Life after the final season of After Life: heaven, or hell?
There’s a scene in the third and final season of Ricky Gervais’s After Life where the comedian and actor apparently wondered out loud if he had finally gone too far. For someone who has never held back on any front, nor been apologetic about it, the scene in question might surprise you.
Co-star Tony Way, who plays Lenny, revealed the details in an interview with Digital Spy, if you’re not afraid of spoilers. Having already watched the season, I clicked safely through and frankly, I was amazed. That was his watershed moment?
While the previous seasons are in the fuzzy past and the land of recaps, there were so many other bits in this one that made me go: “Wait, what? He actually said that?” Most of it is genuinely funny and/or ridiculous, but I did not enjoy morose Brian (David Earl), whose appearance matches his personality. Almost everything about his screen time made me feel grimy. But any kind of reaction – and particularly this one – is a win for the creator: I suspect Gervais would be delighted to hear this. There’s a message tucked away here, and it comes out in the last episode: everyone deserves a chance at something good, no matter how big a loser you are.
Tony (Gervais), whose wife Lisa (Kerry Godliman) passed away from cancer, was introduced in Season 1 as grieving and suicidal, hating the world and all its unfairness, embracing his misery and being an all-round a**hole to everyone, unpleasant and unlikeable. He’s lost the love of his life and somehow still managed to be a completely unsympathetic character. He said he thought not caring was a superpower, and certainly the armour of it can provide perceived protection. How awful it is to move through the world carrying this pain, and having to continue to function.
But as much as Gervais uses the shock factors of extensive strong (Herculean) language and outrageous situations (he’s the master of cringe), he’s also not an idiot, so Tony has to redeem himself in some way, a journey that culminates in Season 3 and make us all go “aaaaaw, he’s not so bad after all, shame”.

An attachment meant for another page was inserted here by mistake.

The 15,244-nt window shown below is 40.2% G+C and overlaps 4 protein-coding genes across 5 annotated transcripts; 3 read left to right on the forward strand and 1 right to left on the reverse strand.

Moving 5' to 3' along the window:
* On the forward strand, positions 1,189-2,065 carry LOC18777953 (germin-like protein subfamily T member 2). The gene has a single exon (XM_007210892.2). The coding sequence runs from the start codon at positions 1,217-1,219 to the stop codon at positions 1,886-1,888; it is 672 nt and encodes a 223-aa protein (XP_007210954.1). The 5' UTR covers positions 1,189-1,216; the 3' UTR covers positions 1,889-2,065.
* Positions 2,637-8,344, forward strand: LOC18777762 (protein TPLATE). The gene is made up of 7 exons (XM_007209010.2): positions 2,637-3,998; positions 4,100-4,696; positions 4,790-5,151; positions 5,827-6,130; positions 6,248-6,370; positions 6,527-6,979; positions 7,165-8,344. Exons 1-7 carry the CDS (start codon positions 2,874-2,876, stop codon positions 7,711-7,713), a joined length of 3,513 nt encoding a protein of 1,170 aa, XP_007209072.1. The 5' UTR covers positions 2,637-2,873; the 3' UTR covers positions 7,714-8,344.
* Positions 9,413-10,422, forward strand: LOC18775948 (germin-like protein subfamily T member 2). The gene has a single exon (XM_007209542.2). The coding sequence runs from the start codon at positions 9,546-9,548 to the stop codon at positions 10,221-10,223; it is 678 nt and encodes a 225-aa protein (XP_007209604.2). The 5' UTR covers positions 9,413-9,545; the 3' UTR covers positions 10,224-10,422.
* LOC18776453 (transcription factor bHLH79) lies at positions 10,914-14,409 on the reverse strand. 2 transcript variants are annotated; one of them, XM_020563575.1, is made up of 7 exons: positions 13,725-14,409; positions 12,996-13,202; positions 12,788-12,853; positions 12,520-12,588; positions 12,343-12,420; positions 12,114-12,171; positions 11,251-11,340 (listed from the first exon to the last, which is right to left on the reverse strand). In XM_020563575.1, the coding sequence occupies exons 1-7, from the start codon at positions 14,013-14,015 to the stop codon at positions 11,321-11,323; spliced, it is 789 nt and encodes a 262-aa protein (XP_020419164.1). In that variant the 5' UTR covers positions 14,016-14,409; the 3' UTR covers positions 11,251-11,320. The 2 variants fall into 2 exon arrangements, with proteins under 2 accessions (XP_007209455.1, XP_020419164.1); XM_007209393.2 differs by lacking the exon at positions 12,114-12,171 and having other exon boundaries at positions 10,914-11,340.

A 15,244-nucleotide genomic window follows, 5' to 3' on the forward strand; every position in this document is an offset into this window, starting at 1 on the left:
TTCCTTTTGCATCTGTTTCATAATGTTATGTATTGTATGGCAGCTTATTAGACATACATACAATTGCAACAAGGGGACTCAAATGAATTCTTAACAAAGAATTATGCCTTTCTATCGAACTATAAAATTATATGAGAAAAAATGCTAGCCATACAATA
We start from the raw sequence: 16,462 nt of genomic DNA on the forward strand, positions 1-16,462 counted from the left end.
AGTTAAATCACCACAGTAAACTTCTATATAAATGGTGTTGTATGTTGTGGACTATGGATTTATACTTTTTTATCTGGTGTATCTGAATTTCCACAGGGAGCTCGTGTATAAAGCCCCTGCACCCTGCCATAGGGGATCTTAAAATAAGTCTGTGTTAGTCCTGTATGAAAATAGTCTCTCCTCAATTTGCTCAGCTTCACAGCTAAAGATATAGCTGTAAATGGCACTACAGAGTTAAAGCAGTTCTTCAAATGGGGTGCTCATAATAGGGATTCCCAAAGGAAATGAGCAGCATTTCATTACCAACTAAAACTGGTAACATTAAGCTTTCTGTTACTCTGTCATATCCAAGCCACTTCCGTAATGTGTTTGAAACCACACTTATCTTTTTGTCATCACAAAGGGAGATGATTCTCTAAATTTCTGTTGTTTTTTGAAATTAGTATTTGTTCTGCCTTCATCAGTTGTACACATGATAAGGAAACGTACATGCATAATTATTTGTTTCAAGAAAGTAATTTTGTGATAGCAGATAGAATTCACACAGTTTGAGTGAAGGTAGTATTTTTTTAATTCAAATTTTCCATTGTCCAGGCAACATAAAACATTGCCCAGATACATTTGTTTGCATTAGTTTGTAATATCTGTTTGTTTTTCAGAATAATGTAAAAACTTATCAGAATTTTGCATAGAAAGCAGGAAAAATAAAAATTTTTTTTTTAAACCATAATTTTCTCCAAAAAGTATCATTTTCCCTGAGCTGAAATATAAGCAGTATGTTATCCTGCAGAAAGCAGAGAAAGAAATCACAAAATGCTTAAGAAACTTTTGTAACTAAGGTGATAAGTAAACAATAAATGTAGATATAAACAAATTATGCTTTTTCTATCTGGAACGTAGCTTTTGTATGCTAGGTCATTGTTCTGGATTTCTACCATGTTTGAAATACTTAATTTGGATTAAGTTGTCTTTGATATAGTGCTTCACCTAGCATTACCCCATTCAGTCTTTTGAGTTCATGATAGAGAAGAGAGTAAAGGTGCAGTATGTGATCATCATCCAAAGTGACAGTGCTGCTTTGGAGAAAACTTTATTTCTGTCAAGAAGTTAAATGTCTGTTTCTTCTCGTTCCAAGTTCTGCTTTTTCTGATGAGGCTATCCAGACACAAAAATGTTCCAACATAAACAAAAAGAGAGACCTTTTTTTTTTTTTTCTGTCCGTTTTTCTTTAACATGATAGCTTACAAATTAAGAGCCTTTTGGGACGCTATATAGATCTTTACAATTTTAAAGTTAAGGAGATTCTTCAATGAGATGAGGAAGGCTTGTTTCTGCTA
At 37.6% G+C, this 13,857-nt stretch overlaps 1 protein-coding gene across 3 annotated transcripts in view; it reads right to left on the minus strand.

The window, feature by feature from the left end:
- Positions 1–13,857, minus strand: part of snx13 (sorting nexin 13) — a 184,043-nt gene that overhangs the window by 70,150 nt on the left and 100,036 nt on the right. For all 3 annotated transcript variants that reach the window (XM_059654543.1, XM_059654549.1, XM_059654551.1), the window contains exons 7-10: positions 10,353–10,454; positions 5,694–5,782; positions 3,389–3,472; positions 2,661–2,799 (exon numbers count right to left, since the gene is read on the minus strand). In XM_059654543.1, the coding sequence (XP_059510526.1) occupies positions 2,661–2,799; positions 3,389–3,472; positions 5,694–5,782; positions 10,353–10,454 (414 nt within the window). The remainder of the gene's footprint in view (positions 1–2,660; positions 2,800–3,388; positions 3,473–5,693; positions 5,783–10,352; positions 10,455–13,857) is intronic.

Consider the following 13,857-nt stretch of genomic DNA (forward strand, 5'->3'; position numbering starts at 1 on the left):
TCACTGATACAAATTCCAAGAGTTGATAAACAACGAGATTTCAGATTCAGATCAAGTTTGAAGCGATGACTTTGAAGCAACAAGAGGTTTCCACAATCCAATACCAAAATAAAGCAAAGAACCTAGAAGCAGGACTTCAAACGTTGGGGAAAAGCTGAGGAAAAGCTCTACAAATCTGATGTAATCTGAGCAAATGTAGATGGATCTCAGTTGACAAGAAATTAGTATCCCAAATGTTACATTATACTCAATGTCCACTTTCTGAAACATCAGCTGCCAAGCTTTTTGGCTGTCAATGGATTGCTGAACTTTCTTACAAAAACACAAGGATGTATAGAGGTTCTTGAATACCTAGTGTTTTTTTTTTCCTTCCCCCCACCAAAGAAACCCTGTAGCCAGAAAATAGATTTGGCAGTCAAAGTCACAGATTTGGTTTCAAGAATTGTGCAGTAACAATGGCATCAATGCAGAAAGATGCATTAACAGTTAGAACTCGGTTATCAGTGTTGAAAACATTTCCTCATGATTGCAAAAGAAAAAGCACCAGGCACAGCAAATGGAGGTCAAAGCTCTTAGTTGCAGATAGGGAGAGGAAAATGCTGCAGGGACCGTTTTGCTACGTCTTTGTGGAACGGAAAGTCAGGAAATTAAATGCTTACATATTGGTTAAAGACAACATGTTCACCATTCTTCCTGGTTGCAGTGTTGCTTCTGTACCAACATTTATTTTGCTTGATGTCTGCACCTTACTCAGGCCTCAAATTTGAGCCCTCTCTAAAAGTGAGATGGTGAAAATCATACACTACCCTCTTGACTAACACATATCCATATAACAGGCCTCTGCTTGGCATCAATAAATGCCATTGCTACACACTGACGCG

His graveside friendship with widow Anne (Penelope Wilton, Downton Abbey) serves to show his softer, thoughtful side. He’s kind to his postman Pat (Joe Wilkinson), and close friends with sex worker Roxy, the “tart with a heart”. He visits his father in the old age home, and forms a bond with nurse Emma (Ashley Jensen). The message is clear: Tony is kind and decent under the bluster, his vitriol reserved for those who deserve it.
Season 2 continued in a similar vein, although Tony was no longer hell-bent on offing himself. In Season 3, in which conclusions and resolutions must take place, Tony – after a while, admittedly – understands the flaw in his superpower and that it’s better to be a nice guy after all.
In Season 3, Tony is still drinking a lot of red wine and watching videos of Lisa and life before, while cuddling his dog. It gets to the point where you wonder if there were ever any bad moments with Lisa; no relationship is perfect and this seems a bit unbalanced, even if you understand Tony is only ever going to dwell on the good times and that’s okay, too. Right, even. No need to be as churlish as he is.
Tony and Lenny continue to go out to interview weird locals about their strange stories, and the universe expands a bit with the relationship between Brian and James (Ethan Lawrence, who is Lenny’s girlfriend’s son), and Kath’s (Diane Morgan) search for love. It’s a brilliant little story arc, and cleverly comedic, which culminates in Tony’s goal for her. If we all thought Tony and Emma would get together, which would happen in a perfect world (even on TV), Gervais had other plans. After Life, as life itself, has never been predictable.
Alongside the laughs and uncomfortable squirms comes the denouement that ties up all the loose ends as we see Tony disappearing over the horizon into a gentler, more hopeful future.
“At the end of the series finale, my wife and I were a bundle of tears,” said Terry Terrones at Paste. “Being reflective is a natural consequence when watching this series. For us, it made us think of the people in our lives who are struggling and the people we’ve lost this past year. There are always a lot of texts and phone calls after an After Life binge. The show serves as a reminder to cherish those around you because everyone’s time is finite.”
For more perspective on life and death, watch Six Feet Under on Showmax.